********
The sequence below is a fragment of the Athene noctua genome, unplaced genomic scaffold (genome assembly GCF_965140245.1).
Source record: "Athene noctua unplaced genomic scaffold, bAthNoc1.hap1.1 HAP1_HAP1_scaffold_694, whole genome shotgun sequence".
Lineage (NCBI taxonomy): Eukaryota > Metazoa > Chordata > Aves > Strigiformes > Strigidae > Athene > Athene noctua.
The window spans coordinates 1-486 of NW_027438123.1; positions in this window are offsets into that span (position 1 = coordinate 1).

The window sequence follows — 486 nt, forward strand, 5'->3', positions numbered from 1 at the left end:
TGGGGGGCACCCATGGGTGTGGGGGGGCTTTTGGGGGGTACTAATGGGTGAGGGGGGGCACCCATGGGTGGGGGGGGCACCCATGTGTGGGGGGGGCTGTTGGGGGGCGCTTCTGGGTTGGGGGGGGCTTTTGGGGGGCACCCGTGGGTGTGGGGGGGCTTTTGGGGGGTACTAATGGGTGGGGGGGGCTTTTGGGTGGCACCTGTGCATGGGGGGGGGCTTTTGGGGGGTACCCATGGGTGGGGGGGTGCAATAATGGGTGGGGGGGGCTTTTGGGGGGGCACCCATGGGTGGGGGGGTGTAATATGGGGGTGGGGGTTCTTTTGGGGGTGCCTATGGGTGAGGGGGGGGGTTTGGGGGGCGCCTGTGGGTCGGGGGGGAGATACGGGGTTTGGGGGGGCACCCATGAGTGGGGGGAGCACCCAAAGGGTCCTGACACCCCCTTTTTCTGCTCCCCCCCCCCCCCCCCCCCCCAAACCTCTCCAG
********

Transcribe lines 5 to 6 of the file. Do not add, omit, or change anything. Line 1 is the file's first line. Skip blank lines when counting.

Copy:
The window sequence follows — 486 nt, forward strand, 5'->3', positions numbered from 1 at the left end:
TGGGGGGCACCCATGGGTGTGGGGGGGCTTTTGGGGGGTACTAATGGGTGAGGGGGGGCACCCATGGGTGGGGGGGGCACCCATGTGTGGGGGGGGCTGTTGGGGGGCGCTTCTGGGTTGGGGGGGGCTTTTGGGGGGCACCCGTGGGTGTGGGGGGGCTTTTGGGGGGTACTAATGGGTGGGGGGGGCTTTTGGGTGGCACCTGTGCATGGGGGGGGGCTTTTGGGGGGTACCCATGGGTGGGGGGGTGCAATAATGGGTGGGGGGGGCTTTTGGGGGGGCACCCATGGGTGGGGGGGTGTAATATGGGGGTGGGGGTTCTTTTGGGGGTGCCTATGGGTGAGGGGGGGGGTTTGGGGGGCGCCTGTGGGTCGGGGGGGAGATACGGGGTTTGGGGGGGCACCCATGAGTGGGGGGAGCACCCAAAGGGTCCTGACACCCCCTTTTTCTGCTCCCCCCCCCCCCCCCCCCCCCAAACCTCTCCAG